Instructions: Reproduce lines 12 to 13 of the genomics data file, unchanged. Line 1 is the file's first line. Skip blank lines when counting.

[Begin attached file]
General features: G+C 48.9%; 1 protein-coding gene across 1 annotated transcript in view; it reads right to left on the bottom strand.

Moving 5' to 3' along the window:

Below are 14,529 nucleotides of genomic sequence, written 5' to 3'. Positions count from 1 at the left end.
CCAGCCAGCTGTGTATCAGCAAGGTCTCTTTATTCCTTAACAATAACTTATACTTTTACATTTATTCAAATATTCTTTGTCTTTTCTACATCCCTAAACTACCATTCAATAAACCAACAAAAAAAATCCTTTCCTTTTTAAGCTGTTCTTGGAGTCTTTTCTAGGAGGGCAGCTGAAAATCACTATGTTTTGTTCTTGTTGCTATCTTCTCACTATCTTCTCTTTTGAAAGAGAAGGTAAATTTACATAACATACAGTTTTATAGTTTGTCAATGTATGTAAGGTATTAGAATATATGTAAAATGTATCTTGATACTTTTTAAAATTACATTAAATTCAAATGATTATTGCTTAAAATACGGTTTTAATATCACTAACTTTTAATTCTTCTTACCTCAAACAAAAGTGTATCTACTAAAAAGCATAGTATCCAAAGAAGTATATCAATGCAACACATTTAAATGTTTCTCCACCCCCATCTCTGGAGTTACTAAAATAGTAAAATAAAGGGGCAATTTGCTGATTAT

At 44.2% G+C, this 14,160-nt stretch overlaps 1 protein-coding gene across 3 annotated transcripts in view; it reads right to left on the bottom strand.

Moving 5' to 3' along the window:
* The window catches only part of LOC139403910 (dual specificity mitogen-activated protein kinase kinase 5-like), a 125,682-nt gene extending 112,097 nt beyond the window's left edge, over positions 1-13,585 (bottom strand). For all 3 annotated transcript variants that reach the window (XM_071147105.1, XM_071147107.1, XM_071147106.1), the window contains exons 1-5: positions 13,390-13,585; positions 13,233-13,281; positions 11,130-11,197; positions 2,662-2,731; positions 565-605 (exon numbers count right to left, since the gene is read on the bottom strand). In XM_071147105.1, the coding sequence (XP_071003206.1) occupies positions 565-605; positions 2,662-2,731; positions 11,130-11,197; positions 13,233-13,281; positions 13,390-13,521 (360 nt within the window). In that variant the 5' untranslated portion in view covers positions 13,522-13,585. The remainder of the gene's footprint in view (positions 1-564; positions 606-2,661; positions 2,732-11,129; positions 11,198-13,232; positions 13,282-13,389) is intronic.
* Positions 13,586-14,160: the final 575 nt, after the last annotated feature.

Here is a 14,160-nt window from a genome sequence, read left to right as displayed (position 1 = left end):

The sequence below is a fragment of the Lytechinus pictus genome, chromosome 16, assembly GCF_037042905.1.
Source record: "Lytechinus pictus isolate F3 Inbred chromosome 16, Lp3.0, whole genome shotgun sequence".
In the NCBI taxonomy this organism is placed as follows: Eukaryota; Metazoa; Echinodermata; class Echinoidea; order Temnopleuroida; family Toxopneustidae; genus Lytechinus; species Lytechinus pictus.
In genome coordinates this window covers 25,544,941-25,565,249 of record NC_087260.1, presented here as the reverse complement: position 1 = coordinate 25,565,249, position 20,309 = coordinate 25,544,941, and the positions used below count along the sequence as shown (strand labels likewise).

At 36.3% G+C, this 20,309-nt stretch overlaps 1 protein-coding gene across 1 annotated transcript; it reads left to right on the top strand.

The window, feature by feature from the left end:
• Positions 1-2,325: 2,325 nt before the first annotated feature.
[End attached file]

In the NCBI taxonomy this organism is placed as follows: Eukaryota; Metazoa; Echinodermata; class Echinoidea; order Temnopleuroida; family Toxopneustidae; genus Lytechinus; species Lytechinus pictus.
In genome coordinates this window covers 25,544,941-25,565,249 of record NC_087260.1, presented here as the reverse complement: position 1 = coordinate 25,565,249, position 20,309 = coordinate 25,544,941, and the positions used below count along the sequence as shown (strand labels likewise).